As startling as is the failure to not find even one hundred contaminants dangerous enough to be regulated in the nearly fifty years since the EPA was given authority to do so, that isn’t the most shocking example of the EPA’s lax oversight discussed in this book. The yet more amazing fact is this: Despite thousands of new potential water contaminants coming to market every year—and joining those other 120,000 chemical compounds, pharmaceutical products, and plastics—the last time the EPA regulated any new item as a drinking water contaminant was more than twenty years ago.

While, of course, the EPA shouldn’t regulate a contaminant just to provide the appearance of activity, the opposite is also true: Contaminants shouldn’t fail to be regulated just because the EPA hasn’t developed a sense of urgency. The lack of timely research, on the one hand, and the inability to reach conclusions even after multiple rounds of research, on the other, is a symptom of misdirected legislation and poor execution by the EPA. There are at least dozens—and possibly hundreds—of contaminants that are known or suspected of being hazardous, but which have not been regulated. How this could be possible will soon be clear to the reader.

In addition to a limited amount of timely action by the EPA, drinking water suffers from a bloated number of water utilities. You could win a bet asking someone to guess how many water utilities there are in the U.S., because it defies logic and almost anyone’s concept of efficiency. The impossibly large number—discussed in the book—is an impediment to the adoption of important technologies, replacing broken and failing pipes, retention of experienced engineers, and most important of all, delivery of the safest water possible.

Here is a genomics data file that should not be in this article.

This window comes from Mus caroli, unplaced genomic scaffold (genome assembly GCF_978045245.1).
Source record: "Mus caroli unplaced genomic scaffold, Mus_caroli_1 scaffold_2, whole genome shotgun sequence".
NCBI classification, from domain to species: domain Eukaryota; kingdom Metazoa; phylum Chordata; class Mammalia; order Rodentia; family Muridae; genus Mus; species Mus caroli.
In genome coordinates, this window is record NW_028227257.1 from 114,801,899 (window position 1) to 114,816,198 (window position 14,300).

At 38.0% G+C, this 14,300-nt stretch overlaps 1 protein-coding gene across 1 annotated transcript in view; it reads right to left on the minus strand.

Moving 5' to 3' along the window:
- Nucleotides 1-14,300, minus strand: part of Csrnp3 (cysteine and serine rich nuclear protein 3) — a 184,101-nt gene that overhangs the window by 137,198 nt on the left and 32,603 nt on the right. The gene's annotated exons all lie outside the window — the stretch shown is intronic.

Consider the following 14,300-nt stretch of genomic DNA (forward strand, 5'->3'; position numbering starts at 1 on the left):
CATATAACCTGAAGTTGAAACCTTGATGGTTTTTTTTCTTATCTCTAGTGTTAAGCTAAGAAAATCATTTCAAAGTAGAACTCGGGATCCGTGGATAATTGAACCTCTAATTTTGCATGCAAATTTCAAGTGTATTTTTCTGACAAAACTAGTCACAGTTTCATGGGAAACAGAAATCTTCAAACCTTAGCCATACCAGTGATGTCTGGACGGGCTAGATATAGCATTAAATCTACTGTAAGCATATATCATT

Instead of relying on tap water, many Americans have turned to bottled water, now the most popular beverage in the U.S. While there may be some clever marketing by the soft drink companies at work, bottled water’s success is due mostly to the failure of government and the water utilities to provide tap water that the public can trust. As discussed later in this book, over 90 percent of those who drink bottled water cite “safety” or “quality” as a reason for doing so. Proving this point, most bottled water is consumed within a few feet of a sink, and 60 percent of all bottled water sold is for use in people’s homes. Driven by skepticism about the safety of their tap water, millions of Americans have defaulted to what has become an alternative drinking water system.

Whether bottled water is actually safer or healthier—it often isn’t—is beside the point. If Americans are drinking bottled water when tap water is available, it is because they believe that the store-bought variety assures quality and safety—or even taste—that they can’t get when they open their faucets. In what is an important message for our public officials, it also shows that people who have the means to do so are willing to pay more for their water, if they believe it will be of higher quality and safer to drink than the alternative.

In past generations, America laid more than 1.1 million miles of water mains to bring water from a central distribution point, branching out in every town and city in the country, to homes along the path. Our great-grandparents’ generation figured out how to end waterborne epidemics that killed large numbers in short amounts of time. And our parents’ and grandparents’ generations built and paid for drinking water and wastewater treatment facilities all over the country, which, even if they are inadequate to address the drinking water challenges of today, met the needs, and were based on the scientific knowledge, of their time. In all of this, we have been great beneficiaries. Now, we have an opportunity to protect our health and the well-being of our children and grandchildren by ensuring the cleanest water that technology allows.

We are at an inflection point similar to the years before the birth of America’s environmental movement. People had a sense that something was amiss, but weren’t organized and didn’t know what to do to fix a natural world that seemed out of control—and a threat to their health. From out of that ferment came important environmental legislation, including federal drinking water laws. Similarly today, as confirmed by recent polls, Americans have a feeling that their drinking water isn’t as good or safe as it should be. Just as with the rise of environmentalism, when the public comes together to demand healthy, safe drinking water, elected officials will respond.

Following is what we need to know so we can start demanding the water we can have, and deserve.

Copyright © 2019 by Seth M. Siegel